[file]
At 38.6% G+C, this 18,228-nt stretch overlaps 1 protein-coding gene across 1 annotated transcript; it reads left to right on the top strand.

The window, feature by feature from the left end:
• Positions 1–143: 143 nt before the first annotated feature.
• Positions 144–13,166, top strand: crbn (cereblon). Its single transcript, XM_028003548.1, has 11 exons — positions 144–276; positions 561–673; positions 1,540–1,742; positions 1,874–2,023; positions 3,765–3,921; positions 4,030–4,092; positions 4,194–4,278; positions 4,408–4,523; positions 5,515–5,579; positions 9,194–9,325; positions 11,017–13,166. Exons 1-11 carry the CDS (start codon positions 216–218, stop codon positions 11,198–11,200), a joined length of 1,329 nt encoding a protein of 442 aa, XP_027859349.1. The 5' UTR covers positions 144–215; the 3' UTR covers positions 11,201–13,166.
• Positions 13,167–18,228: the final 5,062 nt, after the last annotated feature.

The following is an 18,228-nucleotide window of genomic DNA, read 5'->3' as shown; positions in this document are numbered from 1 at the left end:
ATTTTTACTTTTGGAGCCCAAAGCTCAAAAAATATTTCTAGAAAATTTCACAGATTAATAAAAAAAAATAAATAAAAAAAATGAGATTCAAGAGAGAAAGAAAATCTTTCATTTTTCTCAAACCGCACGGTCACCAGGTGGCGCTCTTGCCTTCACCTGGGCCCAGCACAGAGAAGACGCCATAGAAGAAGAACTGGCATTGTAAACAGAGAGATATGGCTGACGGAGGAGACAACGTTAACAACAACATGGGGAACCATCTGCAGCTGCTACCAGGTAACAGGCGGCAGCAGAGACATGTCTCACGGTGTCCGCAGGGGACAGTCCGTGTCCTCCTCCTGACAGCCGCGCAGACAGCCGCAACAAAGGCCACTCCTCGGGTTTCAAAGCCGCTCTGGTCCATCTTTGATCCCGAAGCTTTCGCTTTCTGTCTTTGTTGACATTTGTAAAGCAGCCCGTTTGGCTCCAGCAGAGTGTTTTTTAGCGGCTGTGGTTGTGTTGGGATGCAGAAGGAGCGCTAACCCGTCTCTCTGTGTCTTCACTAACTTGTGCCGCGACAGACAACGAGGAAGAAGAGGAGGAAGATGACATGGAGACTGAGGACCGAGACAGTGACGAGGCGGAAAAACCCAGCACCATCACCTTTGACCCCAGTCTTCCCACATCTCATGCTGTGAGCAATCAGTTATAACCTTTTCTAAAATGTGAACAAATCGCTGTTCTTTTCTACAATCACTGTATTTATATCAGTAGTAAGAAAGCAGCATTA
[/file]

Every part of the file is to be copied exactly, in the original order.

At 38.6% G+C, this 18,228-nt stretch overlaps 1 protein-coding gene across 1 annotated transcript; it reads left to right on the top strand.

The window, feature by feature from the left end:
• Positions 1–143: 143 nt before the first annotated feature.
• Positions 144–13,166, top strand: crbn (cereblon). Its single transcript, XM_028003548.1, has 11 exons — positions 144–276; positions 561–673; positions 1,540–1,742; positions 1,874–2,023; positions 3,765–3,921; positions 4,030–4,092; positions 4,194–4,278; positions 4,408–4,523; positions 5,515–5,579; positions 9,194–9,325; positions 11,017–13,166. Exons 1-11 carry the CDS (start codon positions 216–218, stop codon positions 11,198–11,200), a joined length of 1,329 nt encoding a protein of 442 aa, XP_027859349.1. The 5' UTR covers positions 144–215; the 3' UTR covers positions 11,201–13,166.
• Positions 13,167–18,228: the final 5,062 nt, after the last annotated feature.

The following is an 18,228-nucleotide window of genomic DNA, read 5'->3' as shown; positions in this document are numbered from 1 at the left end:
ATTTTTACTTTTGGAGCCCAAAGCTCAAAAAATATTTCTAGAAAATTTCACAGATTAATAAAAAAAAATAAATAAAAAAAATGAGATTCAAGAGAGAAAGAAAATCTTTCATTTTTCTCAAACCGCACGGTCACCAGGTGGCGCTCTTGCCTTCACCTGGGCCCAGCACAGAGAAGACGCCATAGAAGAAGAACTGGCATTGTAAACAGAGAGATATGGCTGACGGAGGAGACAACGTTAACAACAACATGGGGAACCATCTGCAGCTGCTACCAGGTAACAGGCGGCAGCAGAGACATGTCTCACGGTGTCCGCAGGGGACAGTCCGTGTCCTCCTCCTGACAGCCGCGCAGACAGCCGCAACAAAGGCCACTCCTCGGGTTTCAAAGCCGCTCTGGTCCATCTTTGATCCCGAAGCTTTCGCTTTCTGTCTTTGTTGACATTTGTAAAGCAGCCCGTTTGGCTCCAGCAGAGTGTTTTTTAGCGGCTGTGGTTGTGTTGGGATGCAGAAGGAGCGCTAACCCGTCTCTCTGTGTCTTCACTAACTTGTGCCGCGACAGACAACGAGGAAGAAGAGGAGGAAGATGACATGGAGACTGAGGACCGAGACAGTGACGAGGCGGAAAAACCCAGCACCATCACCTTTGACCCCAGTCTTCCCACATCTCATGCTGTGAGCAATCAGTTATAACCTTTTCTAAAATGTGAACAAATCGCTGTTCTTTTCTACAATCACTGTATTTATATCAGTAGTAAGAAAGCAGCATTA